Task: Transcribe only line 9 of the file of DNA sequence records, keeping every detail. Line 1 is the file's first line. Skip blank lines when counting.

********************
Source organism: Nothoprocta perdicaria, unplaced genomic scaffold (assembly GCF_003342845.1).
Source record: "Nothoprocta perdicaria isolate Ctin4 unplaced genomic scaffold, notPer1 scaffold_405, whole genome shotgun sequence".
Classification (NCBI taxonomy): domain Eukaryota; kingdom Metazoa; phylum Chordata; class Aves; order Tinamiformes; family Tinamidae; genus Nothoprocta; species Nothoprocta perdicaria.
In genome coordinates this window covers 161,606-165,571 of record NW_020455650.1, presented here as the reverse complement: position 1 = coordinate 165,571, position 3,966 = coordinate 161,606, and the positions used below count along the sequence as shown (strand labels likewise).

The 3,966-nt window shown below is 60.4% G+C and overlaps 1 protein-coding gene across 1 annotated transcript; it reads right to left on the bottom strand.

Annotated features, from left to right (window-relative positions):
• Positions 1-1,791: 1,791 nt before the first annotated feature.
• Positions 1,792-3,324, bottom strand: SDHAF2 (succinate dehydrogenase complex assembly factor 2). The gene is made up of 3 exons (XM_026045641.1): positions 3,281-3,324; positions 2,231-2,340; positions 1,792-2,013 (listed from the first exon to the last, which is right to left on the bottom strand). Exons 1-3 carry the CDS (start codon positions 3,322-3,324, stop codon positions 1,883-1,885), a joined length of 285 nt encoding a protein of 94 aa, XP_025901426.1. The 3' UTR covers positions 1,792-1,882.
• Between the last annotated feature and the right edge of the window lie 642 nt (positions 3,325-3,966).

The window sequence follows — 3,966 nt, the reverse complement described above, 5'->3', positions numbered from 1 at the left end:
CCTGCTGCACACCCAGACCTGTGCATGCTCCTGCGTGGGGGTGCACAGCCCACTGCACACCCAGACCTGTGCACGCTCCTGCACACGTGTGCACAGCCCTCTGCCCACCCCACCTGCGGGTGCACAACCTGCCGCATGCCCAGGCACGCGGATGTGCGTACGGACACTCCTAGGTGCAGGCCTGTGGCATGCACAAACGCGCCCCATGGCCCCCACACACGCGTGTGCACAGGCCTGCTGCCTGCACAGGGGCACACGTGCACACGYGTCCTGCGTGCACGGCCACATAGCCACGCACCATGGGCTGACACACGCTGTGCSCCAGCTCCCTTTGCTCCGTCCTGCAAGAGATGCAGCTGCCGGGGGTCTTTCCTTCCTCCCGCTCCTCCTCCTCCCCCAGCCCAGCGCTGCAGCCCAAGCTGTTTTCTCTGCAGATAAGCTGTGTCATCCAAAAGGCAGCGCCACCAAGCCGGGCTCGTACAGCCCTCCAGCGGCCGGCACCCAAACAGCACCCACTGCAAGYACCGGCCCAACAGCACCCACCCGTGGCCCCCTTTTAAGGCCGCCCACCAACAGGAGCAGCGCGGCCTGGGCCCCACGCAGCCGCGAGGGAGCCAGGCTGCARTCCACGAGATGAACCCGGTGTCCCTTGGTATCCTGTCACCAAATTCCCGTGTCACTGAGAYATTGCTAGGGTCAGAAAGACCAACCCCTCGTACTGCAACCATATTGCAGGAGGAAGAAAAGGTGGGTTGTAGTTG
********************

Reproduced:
• Between the last annotated feature and the right edge of the window lie 642 nt (positions 3,325-3,966).